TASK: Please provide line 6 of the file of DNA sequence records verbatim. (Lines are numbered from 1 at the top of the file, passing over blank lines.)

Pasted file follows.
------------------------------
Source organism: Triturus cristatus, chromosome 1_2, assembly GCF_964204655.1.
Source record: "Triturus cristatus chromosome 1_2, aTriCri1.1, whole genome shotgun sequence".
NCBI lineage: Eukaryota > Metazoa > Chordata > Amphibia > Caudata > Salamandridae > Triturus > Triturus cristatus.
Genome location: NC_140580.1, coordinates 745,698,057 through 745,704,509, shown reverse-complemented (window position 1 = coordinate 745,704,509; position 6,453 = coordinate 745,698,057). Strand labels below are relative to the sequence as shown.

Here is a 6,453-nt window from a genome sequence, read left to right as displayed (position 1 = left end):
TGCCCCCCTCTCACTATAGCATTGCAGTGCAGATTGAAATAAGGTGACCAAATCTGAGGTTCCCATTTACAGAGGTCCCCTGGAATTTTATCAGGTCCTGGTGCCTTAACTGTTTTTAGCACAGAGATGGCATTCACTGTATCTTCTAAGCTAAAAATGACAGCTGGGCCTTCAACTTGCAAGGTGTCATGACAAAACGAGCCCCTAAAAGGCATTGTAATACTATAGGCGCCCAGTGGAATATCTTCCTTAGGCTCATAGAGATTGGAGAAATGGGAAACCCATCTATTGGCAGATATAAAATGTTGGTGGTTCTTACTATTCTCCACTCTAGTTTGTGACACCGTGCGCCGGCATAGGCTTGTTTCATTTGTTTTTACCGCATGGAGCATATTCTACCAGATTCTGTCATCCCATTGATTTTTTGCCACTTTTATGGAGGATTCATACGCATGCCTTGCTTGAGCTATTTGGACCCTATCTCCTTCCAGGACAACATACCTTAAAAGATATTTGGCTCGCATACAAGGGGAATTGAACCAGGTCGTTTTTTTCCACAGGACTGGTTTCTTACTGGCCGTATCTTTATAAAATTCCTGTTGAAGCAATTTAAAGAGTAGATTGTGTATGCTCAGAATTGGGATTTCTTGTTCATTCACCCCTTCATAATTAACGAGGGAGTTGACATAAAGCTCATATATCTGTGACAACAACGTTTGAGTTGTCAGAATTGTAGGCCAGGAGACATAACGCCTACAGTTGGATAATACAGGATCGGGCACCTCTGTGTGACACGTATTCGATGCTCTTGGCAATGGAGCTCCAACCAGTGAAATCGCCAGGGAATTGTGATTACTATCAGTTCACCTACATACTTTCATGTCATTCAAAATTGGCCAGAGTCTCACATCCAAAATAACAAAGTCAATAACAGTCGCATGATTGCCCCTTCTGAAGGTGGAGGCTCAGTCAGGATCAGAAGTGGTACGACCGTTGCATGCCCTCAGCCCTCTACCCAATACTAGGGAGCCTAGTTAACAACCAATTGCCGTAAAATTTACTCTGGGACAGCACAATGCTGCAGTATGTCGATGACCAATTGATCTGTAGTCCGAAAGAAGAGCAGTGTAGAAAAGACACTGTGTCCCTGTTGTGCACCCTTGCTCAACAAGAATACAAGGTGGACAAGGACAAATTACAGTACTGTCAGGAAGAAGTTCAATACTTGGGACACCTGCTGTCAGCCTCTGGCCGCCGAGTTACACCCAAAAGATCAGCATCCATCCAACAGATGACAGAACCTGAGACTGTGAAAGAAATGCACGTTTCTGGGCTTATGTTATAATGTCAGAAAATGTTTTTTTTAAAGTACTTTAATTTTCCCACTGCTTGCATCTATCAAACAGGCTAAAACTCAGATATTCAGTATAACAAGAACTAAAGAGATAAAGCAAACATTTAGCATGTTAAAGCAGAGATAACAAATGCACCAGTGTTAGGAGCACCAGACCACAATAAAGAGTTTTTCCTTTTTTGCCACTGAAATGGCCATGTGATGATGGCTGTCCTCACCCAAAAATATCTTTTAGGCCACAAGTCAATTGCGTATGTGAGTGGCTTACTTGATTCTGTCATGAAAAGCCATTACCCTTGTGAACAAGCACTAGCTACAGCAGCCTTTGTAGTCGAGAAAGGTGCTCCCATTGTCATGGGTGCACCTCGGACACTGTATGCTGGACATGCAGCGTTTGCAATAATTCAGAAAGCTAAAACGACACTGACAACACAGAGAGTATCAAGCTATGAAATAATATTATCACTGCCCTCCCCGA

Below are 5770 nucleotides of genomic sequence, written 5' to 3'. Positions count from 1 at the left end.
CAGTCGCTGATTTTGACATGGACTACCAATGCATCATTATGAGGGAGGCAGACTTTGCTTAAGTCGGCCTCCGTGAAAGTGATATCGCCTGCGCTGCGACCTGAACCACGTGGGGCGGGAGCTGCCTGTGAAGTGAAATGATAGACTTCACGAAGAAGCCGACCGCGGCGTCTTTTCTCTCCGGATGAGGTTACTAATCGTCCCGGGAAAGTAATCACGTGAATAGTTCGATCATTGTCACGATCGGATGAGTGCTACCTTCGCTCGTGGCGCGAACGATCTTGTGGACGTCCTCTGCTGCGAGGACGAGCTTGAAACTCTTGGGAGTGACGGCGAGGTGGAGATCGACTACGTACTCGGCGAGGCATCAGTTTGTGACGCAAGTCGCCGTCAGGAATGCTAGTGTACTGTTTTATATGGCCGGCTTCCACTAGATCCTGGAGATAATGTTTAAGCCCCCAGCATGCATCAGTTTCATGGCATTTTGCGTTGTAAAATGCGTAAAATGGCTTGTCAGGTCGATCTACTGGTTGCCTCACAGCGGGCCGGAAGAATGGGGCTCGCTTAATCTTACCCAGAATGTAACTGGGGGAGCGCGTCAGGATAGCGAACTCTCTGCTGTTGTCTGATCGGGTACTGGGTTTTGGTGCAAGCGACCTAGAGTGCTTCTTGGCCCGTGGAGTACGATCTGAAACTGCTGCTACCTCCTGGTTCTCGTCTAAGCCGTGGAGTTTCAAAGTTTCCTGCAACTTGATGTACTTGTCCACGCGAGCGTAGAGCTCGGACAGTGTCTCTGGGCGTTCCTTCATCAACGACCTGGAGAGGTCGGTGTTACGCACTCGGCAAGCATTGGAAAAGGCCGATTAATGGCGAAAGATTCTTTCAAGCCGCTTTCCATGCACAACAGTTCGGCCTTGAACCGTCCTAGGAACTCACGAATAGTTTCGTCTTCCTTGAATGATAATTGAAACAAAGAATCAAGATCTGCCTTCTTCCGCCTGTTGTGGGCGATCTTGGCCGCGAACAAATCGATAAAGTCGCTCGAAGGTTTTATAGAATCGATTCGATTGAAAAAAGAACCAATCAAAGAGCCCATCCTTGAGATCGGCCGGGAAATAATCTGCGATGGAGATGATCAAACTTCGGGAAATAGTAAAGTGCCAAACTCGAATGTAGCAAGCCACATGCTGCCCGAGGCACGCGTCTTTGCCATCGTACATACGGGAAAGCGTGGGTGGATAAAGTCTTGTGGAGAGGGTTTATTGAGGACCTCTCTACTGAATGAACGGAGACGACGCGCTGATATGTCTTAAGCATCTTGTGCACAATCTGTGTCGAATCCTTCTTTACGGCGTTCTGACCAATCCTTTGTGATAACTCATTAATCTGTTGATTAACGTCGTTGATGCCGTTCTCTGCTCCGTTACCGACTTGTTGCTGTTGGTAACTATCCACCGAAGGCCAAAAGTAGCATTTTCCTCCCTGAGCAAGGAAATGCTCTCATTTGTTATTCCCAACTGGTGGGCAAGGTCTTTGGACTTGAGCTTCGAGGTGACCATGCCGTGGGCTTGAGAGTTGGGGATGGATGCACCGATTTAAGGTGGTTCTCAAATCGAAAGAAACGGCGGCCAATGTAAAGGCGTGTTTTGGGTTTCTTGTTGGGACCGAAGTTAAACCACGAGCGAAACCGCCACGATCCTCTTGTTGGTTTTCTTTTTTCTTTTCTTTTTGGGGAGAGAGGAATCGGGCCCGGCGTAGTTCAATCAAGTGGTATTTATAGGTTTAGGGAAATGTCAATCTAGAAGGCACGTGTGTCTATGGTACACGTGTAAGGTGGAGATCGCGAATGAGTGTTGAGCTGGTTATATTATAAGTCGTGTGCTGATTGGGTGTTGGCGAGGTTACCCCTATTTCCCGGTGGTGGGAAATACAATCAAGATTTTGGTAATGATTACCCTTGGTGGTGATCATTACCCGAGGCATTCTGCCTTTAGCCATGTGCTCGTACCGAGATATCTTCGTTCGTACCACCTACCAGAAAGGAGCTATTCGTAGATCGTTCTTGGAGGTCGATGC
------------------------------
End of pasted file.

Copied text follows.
TGCCCCCCTCTCACTATAGCATTGCAGTGCAGATTGAAATAAGGTGACCAAATCTGAGGTTCCCATTTACAGAGGTCCCCTGGAATTTTATCAGGTCCTGGTGCCTTAACTGTTTTTAGCACAGAGATGGCATTCACTGTATCTTCTAAGCTAAAAATGACAGCTGGGCCTTCAACTTGCAAGGTGTCATGACAAAACGAGCCCCTAAAAGGCATTGTAATACTATAGGCGCCCAGTGGAATATCTTCCTTAGGCTCATAGAGATTGGAGAAATGGGAAACCCATCTATTGGCAGATATAAAATGTTGGTGGTTCTTACTATTCTCCACTCTAGTTTGTGACACCGTGCGCCGGCATAGGCTTGTTTCATTTGTTTTTACCGCATGGAGCATATTCTACCAGATTCTGTCATCCCATTGATTTTTTGCCACTTTTATGGAGGATTCATACGCATGCCTTGCTTGAGCTATTTGGACCCTATCTCCTTCCAGGACAACATACCTTAAAAGATATTTGGCTCGCATACAAGGGGAATTGAACCAGGTCGTTTTTTTCCACAGGACTGGTTTCTTACTGGCCGTATCTTTATAAAATTCCTGTTGAAGCAATTTAAAGAGTAGATTGTGTATGCTCAGAATTGGGATTTCTTGTTCATTCACCCCTTCATAATTAACGAGGGAGTTGACATAAAGCTCATATATCTGTGACAACAACGTTTGAGTTGTCAGAATTGTAGGCCAGGAGACATAACGCCTACAGTTGGATAATACAGGATCGGGCACCTCTGTGTGACACGTATTCGATGCTCTTGGCAATGGAGCTCCAACCAGTGAAATCGCCAGGGAATTGTGATTACTATCAGTTCACCTACATACTTTCATGTCATTCAAAATTGGCCAGAGTCTCACATCCAAAATAACAAAGTCAATAACAGTCGCATGATTGCCCCTTCTGAAGGTGGAGGCTCAGTCAGGATCAGAAGTGGTACGACCGTTGCATGCCCTCAGCCCTCTACCCAATACTAGGGAGCCTAGTTAACAACCAATTGCCGTAAAATTTACTCTGGGACAGCACAATGCTGCAGTATGTCGATGACCAATTGATCTGTAGTCCGAAAGAAGAGCAGTGTAGAAAAGACACTGTGTCCCTGTTGTGCACCCTTGCTCAACAAGAATACAAGGTGGACAAGGACAAATTACAGTACTGTCAGGAAGAAGTTCAATACTTGGGACACCTGCTGTCAGCCTCTGGCCGCCGAGTTACACCCAAAAGATCAGCATCCATCCAACAGATGACAGAACCTGAGACTGTGAAAGAAATGCACGTTTCTGGGCTTATGTTATAATGTCAGAAAATGTTTTTTTTAAAGTACTTTAATTTTCCCACTGCTTGCATCTATCAAACAGGCTAAAACTCAGATATTCAGTATAACAAGAACTAAAGAGATAAAGCAAACATTTAGCATGTTAAAGCAGAGATAACAAATGCACCAGTGTTAGGAGCACCAGACCACAATAAAGAGTTTTTCCTTTTTTGCCACTGAAATGGCCATGTGATGATGGCTGTCCTCACCCAAAAATATCTTTTAGGCCACAAGTCAATTGCGTATGTGAGTGGCTTACTTGATTCTGTCATGAAAAGCCATTACCCTTGTGAACAAGCACTAGCTACAGCAGCCTTTGTAGTCGAGAAAGGTGCTCCCATTGTCATGGGTGCACCTCGGACACTGTATGCTGGACATGCAGCGTTTGCAATAATTCAGAAAGCTAAAACGACACTGACAACACAGAGAGTATCAAGCTATGAAATAATATTATCACTGCCCTCCCCGA